Kíli meets his eye, frowning. “I listen to all before making my own decisions, as my uncle did. And we get food and gold and the chance to make things again. We are not Orcs. I seek balance and our fair share, not dominance.” 

Dain blusters indignantly “Well- of course we’re not! But I still think I’d like them better outside Erebor.” 

Kíli smiles with satisfaction, clapping him on the shoulder. “Fair enough. So let’s get their houses built. Come, I have to see Bard and send a raven before we head out.”




The trade goes uneventfully a couple days later, with Bard setting out with a few of his men at dawn with the gold Thranduil requested. 

Upon their return, the sleighs are met outside Dale by both Dwarves and Men wanting a first look at the goods. 

Kíli makes his way to Bard eagerly through the snow. “You got the lot?” 

Bard leaps to the ground so they can speak more privately. “Yes. With a caveat: the elf Feren says the bow is only for my use, a boon to the Dragonslayer from the Woodland Realm.”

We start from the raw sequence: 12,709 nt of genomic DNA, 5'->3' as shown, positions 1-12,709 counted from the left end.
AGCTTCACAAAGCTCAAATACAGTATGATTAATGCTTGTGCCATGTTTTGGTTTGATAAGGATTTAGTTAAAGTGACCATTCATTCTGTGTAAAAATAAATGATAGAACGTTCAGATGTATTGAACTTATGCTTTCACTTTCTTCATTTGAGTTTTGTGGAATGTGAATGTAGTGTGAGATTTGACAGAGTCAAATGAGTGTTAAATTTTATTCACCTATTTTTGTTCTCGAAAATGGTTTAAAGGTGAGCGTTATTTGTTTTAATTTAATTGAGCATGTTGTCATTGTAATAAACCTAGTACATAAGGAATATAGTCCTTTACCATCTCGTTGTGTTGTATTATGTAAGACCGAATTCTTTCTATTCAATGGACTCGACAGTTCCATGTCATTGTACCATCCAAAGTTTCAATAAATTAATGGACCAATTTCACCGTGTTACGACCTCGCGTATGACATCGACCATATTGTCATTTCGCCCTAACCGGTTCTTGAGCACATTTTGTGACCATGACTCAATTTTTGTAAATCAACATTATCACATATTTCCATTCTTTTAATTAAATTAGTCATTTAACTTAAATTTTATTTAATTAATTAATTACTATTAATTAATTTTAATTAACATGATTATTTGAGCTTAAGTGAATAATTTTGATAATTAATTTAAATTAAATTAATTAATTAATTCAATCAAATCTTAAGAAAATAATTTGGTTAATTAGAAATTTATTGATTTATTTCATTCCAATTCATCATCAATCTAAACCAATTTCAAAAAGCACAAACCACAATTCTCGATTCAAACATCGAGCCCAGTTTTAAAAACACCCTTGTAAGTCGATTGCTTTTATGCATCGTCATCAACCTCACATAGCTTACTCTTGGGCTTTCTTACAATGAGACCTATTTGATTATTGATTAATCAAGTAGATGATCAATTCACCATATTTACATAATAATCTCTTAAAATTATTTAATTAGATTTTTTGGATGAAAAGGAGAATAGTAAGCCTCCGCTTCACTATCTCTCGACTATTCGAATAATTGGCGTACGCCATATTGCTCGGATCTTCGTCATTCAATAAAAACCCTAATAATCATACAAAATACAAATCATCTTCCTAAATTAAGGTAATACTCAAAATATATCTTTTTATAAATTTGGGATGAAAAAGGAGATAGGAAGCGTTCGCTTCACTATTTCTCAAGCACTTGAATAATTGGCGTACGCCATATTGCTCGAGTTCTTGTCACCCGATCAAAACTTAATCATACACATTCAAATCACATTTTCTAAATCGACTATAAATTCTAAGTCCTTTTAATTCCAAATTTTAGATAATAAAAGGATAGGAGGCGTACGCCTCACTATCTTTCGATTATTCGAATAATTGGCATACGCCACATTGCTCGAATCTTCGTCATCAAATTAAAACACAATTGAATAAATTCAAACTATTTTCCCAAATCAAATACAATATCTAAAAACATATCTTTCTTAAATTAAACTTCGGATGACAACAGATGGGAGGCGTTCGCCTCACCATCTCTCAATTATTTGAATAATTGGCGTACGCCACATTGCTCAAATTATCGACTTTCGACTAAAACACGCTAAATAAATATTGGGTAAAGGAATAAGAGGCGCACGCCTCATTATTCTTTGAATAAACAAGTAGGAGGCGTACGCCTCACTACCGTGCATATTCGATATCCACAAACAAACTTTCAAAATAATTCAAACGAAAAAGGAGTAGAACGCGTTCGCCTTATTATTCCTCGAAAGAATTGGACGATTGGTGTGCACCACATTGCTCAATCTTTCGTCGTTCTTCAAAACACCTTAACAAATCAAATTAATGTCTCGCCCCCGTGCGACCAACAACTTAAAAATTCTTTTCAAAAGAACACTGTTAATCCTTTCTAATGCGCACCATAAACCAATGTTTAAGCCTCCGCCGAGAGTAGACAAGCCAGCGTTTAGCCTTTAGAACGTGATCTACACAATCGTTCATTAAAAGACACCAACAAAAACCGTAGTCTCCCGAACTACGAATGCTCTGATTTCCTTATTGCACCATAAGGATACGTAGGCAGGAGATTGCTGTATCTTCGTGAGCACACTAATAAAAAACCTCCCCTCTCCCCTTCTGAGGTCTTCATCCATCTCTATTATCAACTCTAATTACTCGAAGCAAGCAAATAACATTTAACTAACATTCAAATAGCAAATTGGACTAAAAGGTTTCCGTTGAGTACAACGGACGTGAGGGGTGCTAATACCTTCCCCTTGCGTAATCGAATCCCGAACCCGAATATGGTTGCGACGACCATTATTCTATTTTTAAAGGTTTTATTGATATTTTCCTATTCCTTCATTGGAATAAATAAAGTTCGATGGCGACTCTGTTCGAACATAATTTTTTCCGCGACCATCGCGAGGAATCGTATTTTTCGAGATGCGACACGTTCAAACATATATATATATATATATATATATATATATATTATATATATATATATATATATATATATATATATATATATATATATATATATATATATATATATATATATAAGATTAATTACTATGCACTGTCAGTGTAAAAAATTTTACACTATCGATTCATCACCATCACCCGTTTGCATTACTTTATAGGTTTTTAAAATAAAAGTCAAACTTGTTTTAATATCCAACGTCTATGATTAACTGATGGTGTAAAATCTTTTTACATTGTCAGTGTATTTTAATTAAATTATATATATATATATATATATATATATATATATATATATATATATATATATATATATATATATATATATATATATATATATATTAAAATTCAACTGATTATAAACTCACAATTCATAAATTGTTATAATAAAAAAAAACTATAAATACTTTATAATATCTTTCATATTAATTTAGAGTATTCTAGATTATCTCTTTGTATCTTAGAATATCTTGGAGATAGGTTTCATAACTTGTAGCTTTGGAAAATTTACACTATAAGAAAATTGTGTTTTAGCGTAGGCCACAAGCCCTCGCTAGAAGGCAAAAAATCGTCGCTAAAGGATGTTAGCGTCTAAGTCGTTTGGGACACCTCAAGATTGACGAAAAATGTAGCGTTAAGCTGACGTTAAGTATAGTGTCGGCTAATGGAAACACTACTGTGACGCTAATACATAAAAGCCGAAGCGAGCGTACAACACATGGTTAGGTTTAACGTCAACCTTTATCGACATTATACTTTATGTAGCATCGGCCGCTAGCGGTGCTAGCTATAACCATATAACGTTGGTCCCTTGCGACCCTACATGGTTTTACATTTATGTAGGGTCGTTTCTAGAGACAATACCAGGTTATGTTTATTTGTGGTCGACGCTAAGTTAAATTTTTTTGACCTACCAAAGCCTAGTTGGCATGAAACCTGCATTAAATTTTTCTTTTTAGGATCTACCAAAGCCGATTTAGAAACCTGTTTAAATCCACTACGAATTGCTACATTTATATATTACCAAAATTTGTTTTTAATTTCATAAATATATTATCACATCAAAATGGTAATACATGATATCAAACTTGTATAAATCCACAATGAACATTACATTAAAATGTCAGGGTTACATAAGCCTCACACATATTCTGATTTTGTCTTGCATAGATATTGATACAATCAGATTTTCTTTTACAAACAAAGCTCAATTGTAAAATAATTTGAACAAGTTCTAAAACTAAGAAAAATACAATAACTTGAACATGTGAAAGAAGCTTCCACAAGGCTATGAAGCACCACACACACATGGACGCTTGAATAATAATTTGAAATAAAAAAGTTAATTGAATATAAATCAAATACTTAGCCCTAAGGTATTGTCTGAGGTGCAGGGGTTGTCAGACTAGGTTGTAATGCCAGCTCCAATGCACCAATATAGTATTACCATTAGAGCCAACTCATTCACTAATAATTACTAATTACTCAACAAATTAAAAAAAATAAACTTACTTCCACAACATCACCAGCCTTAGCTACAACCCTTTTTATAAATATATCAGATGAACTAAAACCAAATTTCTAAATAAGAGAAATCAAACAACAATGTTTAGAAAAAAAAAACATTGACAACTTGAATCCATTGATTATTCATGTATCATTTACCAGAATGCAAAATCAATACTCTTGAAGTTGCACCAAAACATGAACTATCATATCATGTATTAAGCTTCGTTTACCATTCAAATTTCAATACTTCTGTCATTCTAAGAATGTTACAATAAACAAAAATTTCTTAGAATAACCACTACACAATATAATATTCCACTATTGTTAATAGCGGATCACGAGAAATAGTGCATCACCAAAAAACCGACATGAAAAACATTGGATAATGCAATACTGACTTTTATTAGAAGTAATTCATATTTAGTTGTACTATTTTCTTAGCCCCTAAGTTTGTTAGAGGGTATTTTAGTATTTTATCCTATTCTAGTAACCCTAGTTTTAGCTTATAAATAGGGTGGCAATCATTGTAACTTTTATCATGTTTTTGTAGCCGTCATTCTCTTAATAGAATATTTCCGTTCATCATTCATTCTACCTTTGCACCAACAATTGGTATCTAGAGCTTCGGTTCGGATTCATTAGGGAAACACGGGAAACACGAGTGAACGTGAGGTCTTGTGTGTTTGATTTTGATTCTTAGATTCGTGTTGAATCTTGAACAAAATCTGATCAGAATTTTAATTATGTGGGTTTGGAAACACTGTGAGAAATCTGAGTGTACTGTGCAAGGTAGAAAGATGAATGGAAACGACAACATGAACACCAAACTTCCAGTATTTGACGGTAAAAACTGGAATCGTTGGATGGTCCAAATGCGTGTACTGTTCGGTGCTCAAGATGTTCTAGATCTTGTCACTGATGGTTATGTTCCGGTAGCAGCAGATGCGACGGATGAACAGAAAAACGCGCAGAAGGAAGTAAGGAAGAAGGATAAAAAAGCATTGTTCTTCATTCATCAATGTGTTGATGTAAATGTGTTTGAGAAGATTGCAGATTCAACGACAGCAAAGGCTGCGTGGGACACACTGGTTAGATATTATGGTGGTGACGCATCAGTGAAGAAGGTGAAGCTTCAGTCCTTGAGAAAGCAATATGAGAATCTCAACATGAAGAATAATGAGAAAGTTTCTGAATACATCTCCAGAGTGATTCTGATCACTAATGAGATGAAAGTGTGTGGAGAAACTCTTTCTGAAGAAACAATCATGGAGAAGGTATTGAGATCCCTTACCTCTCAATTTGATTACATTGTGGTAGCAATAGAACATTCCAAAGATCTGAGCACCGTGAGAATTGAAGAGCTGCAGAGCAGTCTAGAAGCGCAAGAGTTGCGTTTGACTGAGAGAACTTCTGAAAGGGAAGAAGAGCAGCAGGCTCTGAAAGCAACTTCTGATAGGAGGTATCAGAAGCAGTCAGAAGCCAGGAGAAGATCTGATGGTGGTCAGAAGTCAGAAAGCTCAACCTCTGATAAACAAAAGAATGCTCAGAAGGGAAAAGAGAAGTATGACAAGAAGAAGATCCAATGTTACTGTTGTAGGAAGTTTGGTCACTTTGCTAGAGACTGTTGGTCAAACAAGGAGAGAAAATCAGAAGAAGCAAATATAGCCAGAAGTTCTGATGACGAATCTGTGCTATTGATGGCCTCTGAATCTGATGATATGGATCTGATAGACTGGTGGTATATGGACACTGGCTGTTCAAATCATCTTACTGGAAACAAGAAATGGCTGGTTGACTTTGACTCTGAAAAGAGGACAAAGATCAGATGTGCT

Kili’s face darkens and Bard places a restraining hand on his shoulder. “Feren was present when Tauriel threatened her king for, as he put it, ‘the lives of mere mortals’.” 

Bard obviously finds the Elf’s arrogance rather amusing, but his expression becomes grave again when he continues. “Thranduil himself stripped her of a bow raised in treason. I suspect Tauriel accepts the price of her actions, and would not use this bow even if I gave it to her. ” 

Kíli grimaces and clenches his fists in frustration. “I owe her my life.”